Testing for HIV during pregnancy
I am pregnant. What tests for should be done for infection?
You should be tested for hepatitis B, syphilis, group B streptococcus, Chlamydia trachomatis, gonorrhea and human immunodeficiency virus (HIV) in every pregnancy. All these infections can hurt your baby if he or she gets the infection. If you are tested and find out you have any of these infections, treatment can usually prevent your baby from becoming infected and sick from these infections.
You should also be tested for rubella (German measles) if you do not know if you are immune. Knowing if you are not immune can help you avoid getting rubella while pregnant. If you are not immune, you can get the rubella vaccine after your baby is born so that you will not get rubella in the future. In some provinces, pregnant women are tested for chickenpox for the same reason.
Depending on your medical history, tests may also be done for other infections such as cytomegalovirus (CMV) or parvovirus.
Do I have to take these tests?
You could have caught any of these infections years ago and not know it. Most people who have these infections don't know that they have them since they don't have symptoms. These tests are offered to you for your own health and the health of your baby.
You can choose to not have the tests done. However this decision could hurt your baby.
Why should I have an HIV test during pregnancy?
If you have HIV and are not treated, there is a 1 in 4 risk that your baby will have HIV. If you are treated, the risk drops to about 1 in 100. Most babies born to HIV-positive mothers will NOT get HIV if mothers are treated during pregnancy and delivery, and if babies are treated in the first few weeks after birth. Treatment will also improve your health.
How is the HIV test done?
It is done with a regular blood test.
I already had a blood test during this pregnancy. Wouldn’t they have checked it for HIV?
There are many reasons to do blood tests during your pregnancy. Ask your doctor or midwife if you are not sure if a test for HIV was done. Even if you had an HIV test done before pregnancy and it was negative, you should have the test done again during each pregnancy.
Is there anything else I should know about being tested for HIV?
The decision to take the test and then wait for the results can be very stressful. If your test result is HIV-positive, you will have many decisions to make.
Even though it is stressful, you need this information to decide what is best for you and your family. Be reassured that there is support available if you find out you are HIV-positive during your pregnancy.
How do people get HIV?
HIV is passed from one person to another:
- through sexual intercourse (although it’s much less likely if a condom is used properly),
- through blood (for example, by sharing needles or syringes), and/or
- from mother to baby.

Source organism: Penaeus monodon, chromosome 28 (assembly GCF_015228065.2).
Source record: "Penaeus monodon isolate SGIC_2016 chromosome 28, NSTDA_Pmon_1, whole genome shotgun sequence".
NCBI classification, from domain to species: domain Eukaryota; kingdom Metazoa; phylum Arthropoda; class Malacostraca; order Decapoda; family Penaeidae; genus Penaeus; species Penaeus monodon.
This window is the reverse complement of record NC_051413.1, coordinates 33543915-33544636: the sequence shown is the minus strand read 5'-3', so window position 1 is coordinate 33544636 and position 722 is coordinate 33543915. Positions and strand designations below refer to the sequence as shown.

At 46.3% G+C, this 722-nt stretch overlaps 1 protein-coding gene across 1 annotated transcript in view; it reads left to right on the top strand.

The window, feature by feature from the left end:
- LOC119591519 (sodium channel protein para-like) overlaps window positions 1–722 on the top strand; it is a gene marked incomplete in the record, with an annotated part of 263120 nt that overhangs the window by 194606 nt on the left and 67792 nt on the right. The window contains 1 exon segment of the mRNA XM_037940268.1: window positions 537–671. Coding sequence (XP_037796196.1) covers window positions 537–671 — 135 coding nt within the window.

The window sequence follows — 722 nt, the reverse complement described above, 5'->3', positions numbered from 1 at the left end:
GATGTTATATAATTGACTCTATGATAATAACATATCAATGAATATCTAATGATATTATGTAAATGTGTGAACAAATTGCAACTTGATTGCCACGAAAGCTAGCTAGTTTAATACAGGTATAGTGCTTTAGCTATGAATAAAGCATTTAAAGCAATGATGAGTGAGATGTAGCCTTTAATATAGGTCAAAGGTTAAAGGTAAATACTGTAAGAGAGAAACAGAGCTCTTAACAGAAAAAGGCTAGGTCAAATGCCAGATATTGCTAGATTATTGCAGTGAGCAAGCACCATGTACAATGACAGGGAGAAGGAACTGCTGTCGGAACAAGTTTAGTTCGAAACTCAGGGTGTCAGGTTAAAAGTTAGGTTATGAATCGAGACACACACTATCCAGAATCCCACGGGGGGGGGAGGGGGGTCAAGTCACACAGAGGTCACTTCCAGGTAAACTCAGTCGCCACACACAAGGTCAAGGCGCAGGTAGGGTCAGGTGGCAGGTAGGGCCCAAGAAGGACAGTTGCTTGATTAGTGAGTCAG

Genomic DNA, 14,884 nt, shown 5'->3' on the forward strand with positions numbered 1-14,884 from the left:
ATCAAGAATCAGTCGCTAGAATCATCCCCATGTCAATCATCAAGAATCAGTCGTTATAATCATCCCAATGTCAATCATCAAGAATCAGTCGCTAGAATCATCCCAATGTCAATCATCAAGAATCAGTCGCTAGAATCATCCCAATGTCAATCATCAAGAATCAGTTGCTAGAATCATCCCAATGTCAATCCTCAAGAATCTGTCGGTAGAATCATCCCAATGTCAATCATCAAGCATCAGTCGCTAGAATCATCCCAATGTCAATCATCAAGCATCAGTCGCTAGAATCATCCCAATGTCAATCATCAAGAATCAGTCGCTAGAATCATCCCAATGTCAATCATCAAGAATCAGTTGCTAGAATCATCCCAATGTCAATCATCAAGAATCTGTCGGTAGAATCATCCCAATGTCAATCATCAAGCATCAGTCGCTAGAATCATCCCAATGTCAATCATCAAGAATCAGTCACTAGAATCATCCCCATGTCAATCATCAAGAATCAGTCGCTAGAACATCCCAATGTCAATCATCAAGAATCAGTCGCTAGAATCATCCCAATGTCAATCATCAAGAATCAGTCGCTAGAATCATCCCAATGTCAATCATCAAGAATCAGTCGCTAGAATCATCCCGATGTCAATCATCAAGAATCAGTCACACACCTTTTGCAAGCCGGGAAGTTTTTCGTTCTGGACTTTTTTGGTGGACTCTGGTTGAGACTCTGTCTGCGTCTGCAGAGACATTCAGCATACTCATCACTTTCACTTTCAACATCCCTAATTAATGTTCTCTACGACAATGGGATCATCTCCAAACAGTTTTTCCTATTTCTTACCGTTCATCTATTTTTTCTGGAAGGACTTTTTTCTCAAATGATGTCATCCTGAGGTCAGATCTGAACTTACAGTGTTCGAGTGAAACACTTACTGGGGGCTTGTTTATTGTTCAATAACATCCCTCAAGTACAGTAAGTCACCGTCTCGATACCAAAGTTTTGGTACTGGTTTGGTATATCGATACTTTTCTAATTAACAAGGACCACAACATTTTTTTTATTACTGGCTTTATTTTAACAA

Most women with HIV have been infected through sexual intercourse. Many did not know their partner was HIV-positive.
If you use drugs or get a new sexual partner while you are pregnant, or do not totally trust your partner, you should be tested for HIV, syphilis, and hepatitis B at the beginning and near the end of each pregnancy. No one will think badly of you if you ask to be tested again. They will know you are trying to do the best thing for your baby.
I am thinking about getting pregnant. Should I have a test for HIV?
You and your partner may both want to be tested for HIV. If one of you is positive, there are still ways for you to get pregnant without spreading the HIV.
Where can I find more information on HIV and pregnancy?
Call your doctor or local public health unit (or CLSC in the province of Quebec).
Additional resources for pregnant women with human immunodeficiency virus (HIV)*
Positive Living Society of British Columbia
Vancouver, British Columbia
Oak Tree Clinic
Vancouver, British Columbia
HIV clinic for women and children
Canadian AIDS Treatment Information Exchange (CATIE)
416-203-7122 or 1-800-263-1638
Provides up-to-date information, including a toll-free telephone line with confidential counselling and access to resources
St. Michael’s Hospital, the Positive Care Program
The Hospital for Sick Children’s HIV Clinic
The Teresa Group
Provides innovative programs, practical assistance and emotional support to children and their families
Canadian AIDS Society
Provides a list of AIDS service organizations across Canada
Sainte-Justine’s HIV Clinic
Provincial hotlines and major AIDS organizations
|British Columbia AIDS Information Line|
|Alberta AIDS Information Line|
|Saskatchewan AIDS Information Line|
|Manitoba AIDS Information Line|
|Ontario AIDS Information Line|
|Quebec AIDS Information Line|
|New Brunswick AIDS Hotline|
|AIDS Coalition of Nova Scotia|
|Newfoundland and Labrador AIDS Committee Hotline|
|Yukon AIDS information Line|
|Northwest Territories AIDS Information Line|
* This is not an exhaustive list of available resources.
More information from the CPS:
Reviewed by the following CPS committees:
- Infectious Diseases and Immunization Committee
Last Updated: May 2018